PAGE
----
• Impact of Body Habitus on Cup Alignment in Total Hip Arthroplasty (THA)(2015-Present) During THA, alignment of surgical implants is critical to lead to a good patient outcome. Patients are positioned on their side to optimize the surgeon's view of their hip joint. Patients with large differences in hip to shoulder ratios (i.e. narrow shoulders with broad hips or broad shoulders with narrow hips) may experience a pelvic tilt leading to mal-placement of the THA cup. Subjects waiting for THA were examined with a single low dose CT scan performed in a side-lying position to determine if shoulder to hip ratio affects pelvic positioning and alignment. These data were modelled using a software program to determine if there is a critical ratio beyond which a different surgical reference point is required. These data are currently under analysis. This work was supported by the ECE Charitable Foundation.
  • Moving Research to Practice: Development of Quality Indicators for Hip and Knee Arthroplasty Rehabilitation(2011-Present) Marked variation in clinical practices, outcomes and resources allocated to rehabilitation services for total joint arthroplasties exist. This project developed core sets of quality indicators (QIs) reflecting the minimum acceptable standard of rehabilitation care before and after elective THA and TKA for osteoarthritis. Using national expert panelists, a set of QIs was developed to measure, report and benchmark quality of care in patients receiving rehabilitation before and after THA/TKA surgery. We are now pilot testing these QI in clinical rehabilitation settings to determine their clinical feasibility. This work is supported by the Alberta Innovates Health Solutions.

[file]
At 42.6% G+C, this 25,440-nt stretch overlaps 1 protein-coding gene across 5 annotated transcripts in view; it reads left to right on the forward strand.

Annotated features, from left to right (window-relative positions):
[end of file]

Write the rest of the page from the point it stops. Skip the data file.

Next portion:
• Pre-operative Exercise for total knee arthroplasty (PREP Study)(2008-Present) We examined whether a pre-operative 8 week home rehabilitation exercise program designed for TKA delivered by a physical therapist improved pre-operative knee function as compared to pre-operative usual care in patients with arthritis who report the severe dysfunction. Findings from the qualitative component of the study found that delivering a pre-operative program for TKA was well-received by patients and physical therapists. Participants who did not understand the purpose of the pre-operative program also had difficulty with adherence. Overall, participants felt they were better prepared for their surgery although preparation was compounded by personal factors individual to the patients. This work is supported by Alberta Innovates Health Solutions and Canada Institutes of Health Research.